HomeQ&ANo te olvides de mi...

No te olvides de mi...

1
vote

A close friend of mine always says at the end of a conversation "no te olvides de mi" or "no me olvides". Is it quite common to say that''? And what's the difference between "no te olvides de mi" and "no me olvides"''?
Thanks for the help!!!

23290 views
updated SEP 11, 2011
posted by 008fc882

12 Answers

1
vote

The only difference is no te olvides de mi means forget me not. No me olvides means don't forget me, and is the more correct way to say it. You can also use it as no olvides que te amo which means don't forget I love you.

updated SEP 11, 2011
posted by casbur426
1
vote

James Santiago said:

It's not an exact correspondence, since the Spanish phrase is mantenerse en contacto. Mantente en contact would literally be "Keep yourself in contact," but we don't say it that way.

Plus, the literal translation of "Keep in touch" would be "Guarda en tocar." hehe

It is very nice for you to point "mantenerse", "mantener" and their meanings out. I always forget pronomial verbs and it is not easy to understand it completely.

Marco

updated SEP 11, 2011
posted by Marco-T
1
vote

It's not an exact correspondence, since the Spanish phrase is mantenerse en contacto. Mantente en contact would literally be "Keep yourself in contact," but we don't say it that way.

Plus, the literal translation of "Keep in touch" would be "Guarda en tocar." hehe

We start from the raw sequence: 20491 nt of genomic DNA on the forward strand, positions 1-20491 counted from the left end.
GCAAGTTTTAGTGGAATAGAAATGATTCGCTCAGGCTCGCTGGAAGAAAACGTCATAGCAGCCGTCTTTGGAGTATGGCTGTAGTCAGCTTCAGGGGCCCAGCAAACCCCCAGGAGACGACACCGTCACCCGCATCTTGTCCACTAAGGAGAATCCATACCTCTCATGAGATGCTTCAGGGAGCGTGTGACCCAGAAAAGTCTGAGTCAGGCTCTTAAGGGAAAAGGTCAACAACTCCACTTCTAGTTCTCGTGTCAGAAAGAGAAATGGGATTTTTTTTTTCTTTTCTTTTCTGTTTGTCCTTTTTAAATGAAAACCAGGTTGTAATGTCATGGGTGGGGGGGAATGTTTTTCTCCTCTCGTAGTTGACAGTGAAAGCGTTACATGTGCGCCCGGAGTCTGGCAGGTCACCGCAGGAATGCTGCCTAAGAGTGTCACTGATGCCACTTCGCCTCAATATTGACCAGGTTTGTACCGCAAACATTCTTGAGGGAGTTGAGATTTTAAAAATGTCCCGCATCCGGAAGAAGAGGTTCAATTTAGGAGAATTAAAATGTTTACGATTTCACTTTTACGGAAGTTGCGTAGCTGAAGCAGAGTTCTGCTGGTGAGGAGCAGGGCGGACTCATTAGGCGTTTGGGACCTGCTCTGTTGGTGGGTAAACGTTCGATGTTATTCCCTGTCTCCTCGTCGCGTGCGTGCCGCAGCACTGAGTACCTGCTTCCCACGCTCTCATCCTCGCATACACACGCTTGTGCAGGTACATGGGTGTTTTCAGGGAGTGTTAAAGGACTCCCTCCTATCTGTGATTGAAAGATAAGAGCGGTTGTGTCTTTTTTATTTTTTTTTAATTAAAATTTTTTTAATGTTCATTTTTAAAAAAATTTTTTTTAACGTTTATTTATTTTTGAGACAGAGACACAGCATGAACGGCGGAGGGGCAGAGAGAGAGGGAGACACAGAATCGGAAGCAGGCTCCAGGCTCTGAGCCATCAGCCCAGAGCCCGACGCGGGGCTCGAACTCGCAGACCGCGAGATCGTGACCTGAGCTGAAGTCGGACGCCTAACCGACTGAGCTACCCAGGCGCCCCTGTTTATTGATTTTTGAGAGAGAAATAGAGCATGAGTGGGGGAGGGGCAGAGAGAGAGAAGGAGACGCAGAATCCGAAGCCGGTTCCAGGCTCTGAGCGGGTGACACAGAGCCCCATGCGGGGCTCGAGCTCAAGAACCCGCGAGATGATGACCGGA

updated SEP 11, 2011
posted by 00bacfba
1
vote

James Santiago said:

Yes, it is natural.

So that means that we can translate something directly from English to Spanish sometimes. raspberry

Thanks for your conformation.

Marco

updated SEP 11, 2011
posted by Marco-T
1
vote

Yes, it is natural.

updated SEP 11, 2011
posted by 00bacfba
1
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James Santiago said:

You may remember the old Simple Minds song "Don't You Forget About Me," whose Spanish title is "No te olvides de mí." So it all depends on context...

The more usual way to say "keep in touch" is "mantente en contacto."

Hi James. I am wondering if "mantente en contacto" is the natural way to say it in Spanish because it is translated to English as exactly the same thing - keep you in contact. It is very interesting.

Marco

updated SEP 11, 2011
posted by Marco-T
1
vote

olvides is 2nd person, singular informal, imperative mood. (negative command)

In negative commands the present subjuctive ( 2nd person, singular in this case) form is used. (informal)

In No

updated SEP 11, 2011
posted by 0074b507
1
vote

You may remember the old Simple Minds song "Don't You Forget About Me," whose Spanish title is "No te olvides de mí." So it all depends on context...

The more usual way to say "keep in touch" is "mantente en contacto."

updated SEP 11, 2011
posted by 00bacfba
1
vote

Ohh okay!!! Are there also other ways to say "Keep in touch"'''?

Marco T said:

Hi Aaliyah,

"No te olvides de mí" and "no me olvides" are the same. Just like what Quentin mentioned that they are used to refer "keep in touch" in Spanish.

Marco

>

updated SEP 11, 2011
posted by 008fc882
1
vote

Hi Aaliyah,

"No te olvides de mí" and "no me olvides" are the same. Just like what Quentin mentioned that they are used to refer "keep in touch" in Spanish.

Marco

updated SEP 11, 2011
posted by Marco-T
0
votes

Well, he always translates it with "Don't forget me" .... and that always seems to me a little odd.

Quentin said:

it would be common if he were using it in the context of .

>

updated SEP 11, 2011
posted by 008fc882
0
votes

it would be common if he were using it in the context of .

updated ENE 16, 2009
posted by 0074b507
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